Wednesday, December 06, 2006

The "Play it Safe" Pre-Budget

My early impression of the pre-budget report is that it is Gordon Brown expecting to make the transition to Prime Minister almost by default and not wanting to risk any new policies which might endanger that.

As such, we saw a fiscal tightening but only a minor one, 0.2%, which will keep him within his rules but not do a significant amount to improve our fiscal situation now or prepare for the longer term challenges which Feldstein addresses today (he argues that immigration can't solve the problem for us). As such, the FTSE pretty much ignored the budget.

There are new green taxes as they have become the new politically safe way to raise tax without creating nothing but enemies. However, note that these are further changing our competitive position in industries like air travel and any requiring extensive road travel. The changes, even here, are rather expected though and BA's share price has not changed much.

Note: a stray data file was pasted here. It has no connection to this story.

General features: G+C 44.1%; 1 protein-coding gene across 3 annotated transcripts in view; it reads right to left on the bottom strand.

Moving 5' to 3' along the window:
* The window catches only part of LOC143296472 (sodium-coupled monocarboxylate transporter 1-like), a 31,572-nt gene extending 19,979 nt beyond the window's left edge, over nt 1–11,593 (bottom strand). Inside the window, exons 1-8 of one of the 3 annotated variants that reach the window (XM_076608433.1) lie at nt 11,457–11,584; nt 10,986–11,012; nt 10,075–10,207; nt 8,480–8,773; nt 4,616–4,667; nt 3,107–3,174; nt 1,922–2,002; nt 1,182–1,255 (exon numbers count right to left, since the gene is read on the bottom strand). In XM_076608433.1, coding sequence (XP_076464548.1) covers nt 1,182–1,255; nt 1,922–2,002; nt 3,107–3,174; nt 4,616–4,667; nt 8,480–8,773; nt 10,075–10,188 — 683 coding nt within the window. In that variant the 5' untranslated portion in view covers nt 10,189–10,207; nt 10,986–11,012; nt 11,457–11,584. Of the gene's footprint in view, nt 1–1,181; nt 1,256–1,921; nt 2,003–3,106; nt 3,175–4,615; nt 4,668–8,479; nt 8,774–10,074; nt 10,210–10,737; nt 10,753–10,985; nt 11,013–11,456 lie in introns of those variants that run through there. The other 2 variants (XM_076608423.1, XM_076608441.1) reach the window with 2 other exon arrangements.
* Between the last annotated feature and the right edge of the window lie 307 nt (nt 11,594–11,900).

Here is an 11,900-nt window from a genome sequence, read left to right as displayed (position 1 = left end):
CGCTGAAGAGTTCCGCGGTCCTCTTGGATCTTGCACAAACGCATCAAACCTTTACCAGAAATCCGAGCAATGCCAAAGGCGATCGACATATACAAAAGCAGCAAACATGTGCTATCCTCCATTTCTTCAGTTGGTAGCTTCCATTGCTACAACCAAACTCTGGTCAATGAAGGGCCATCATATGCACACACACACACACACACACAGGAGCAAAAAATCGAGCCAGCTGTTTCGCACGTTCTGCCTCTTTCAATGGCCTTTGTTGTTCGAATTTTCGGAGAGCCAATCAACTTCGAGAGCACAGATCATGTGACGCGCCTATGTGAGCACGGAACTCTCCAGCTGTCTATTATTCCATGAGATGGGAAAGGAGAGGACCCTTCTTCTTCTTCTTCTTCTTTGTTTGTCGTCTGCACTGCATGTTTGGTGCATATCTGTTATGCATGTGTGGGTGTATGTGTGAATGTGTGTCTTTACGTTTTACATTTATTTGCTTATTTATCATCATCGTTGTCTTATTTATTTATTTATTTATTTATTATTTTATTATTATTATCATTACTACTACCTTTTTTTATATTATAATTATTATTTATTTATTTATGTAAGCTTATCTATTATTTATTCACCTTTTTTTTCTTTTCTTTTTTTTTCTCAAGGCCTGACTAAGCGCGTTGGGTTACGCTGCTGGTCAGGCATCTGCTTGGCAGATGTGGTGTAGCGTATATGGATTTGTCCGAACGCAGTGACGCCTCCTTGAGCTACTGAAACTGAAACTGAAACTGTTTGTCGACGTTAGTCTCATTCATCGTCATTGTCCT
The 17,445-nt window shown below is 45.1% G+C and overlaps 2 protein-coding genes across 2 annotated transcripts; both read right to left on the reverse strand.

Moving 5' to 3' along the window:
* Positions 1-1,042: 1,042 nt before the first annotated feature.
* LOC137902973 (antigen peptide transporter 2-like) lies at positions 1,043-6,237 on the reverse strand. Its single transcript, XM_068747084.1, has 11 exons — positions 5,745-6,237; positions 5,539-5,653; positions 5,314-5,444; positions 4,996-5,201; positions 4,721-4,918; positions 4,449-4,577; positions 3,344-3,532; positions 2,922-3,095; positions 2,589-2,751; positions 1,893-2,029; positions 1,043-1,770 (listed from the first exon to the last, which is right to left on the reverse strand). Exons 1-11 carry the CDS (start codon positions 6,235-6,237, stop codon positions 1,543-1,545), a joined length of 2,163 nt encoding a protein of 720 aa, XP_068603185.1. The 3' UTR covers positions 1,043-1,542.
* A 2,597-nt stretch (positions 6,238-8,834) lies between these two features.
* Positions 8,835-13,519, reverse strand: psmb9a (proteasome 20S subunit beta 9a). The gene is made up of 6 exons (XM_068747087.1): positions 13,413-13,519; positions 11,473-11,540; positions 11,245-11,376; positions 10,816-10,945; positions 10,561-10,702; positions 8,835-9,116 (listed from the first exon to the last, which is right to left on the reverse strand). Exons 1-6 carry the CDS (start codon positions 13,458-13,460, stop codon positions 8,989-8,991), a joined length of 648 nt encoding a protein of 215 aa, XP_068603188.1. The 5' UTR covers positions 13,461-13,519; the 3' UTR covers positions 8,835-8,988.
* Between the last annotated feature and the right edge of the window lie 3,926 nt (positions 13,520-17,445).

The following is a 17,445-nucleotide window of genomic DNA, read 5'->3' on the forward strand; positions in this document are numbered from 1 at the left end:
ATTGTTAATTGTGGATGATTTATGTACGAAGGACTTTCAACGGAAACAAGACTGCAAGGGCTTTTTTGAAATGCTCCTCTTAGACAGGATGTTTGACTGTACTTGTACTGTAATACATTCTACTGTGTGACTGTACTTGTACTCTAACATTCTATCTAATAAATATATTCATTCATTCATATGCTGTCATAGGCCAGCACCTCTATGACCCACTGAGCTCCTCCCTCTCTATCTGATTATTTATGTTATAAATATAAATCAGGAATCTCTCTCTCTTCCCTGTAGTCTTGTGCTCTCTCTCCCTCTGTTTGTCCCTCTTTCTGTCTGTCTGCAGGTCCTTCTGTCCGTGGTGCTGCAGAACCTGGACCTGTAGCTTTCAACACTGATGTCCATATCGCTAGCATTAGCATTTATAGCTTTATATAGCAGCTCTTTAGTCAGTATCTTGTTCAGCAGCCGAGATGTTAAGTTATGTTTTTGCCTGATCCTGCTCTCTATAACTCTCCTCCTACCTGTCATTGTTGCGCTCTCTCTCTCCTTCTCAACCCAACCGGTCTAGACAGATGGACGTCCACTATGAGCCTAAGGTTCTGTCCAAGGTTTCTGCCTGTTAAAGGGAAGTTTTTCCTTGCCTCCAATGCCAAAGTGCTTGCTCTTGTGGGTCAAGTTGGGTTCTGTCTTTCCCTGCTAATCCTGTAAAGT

His education and skills moves are a fairly straight line from the last budget and are a fairly unimaginative response to the poor UK productivity performance under Brown's stewardship.

What he didn't do was anything significant about pensions, the NHS, business taxation etc. etc.

He announced increased the funding for catching minimum wage evaders which is a little comic given the Labour Party's recent scandal over their unpaid film student.

I think that the most interesting thing about this budget was what it tells us about Brown and the style we might expect from him as Prime Minister. Possibilities like a snap election seem increasingly implausible from a man who does not appear to be a risk taker when he had the opportunity to do something like cut business tax which might have made Cameron's position colossally difficult. This huge clunking fist is not a nimble one and I am hopeful Cameron can dance around it with ease.

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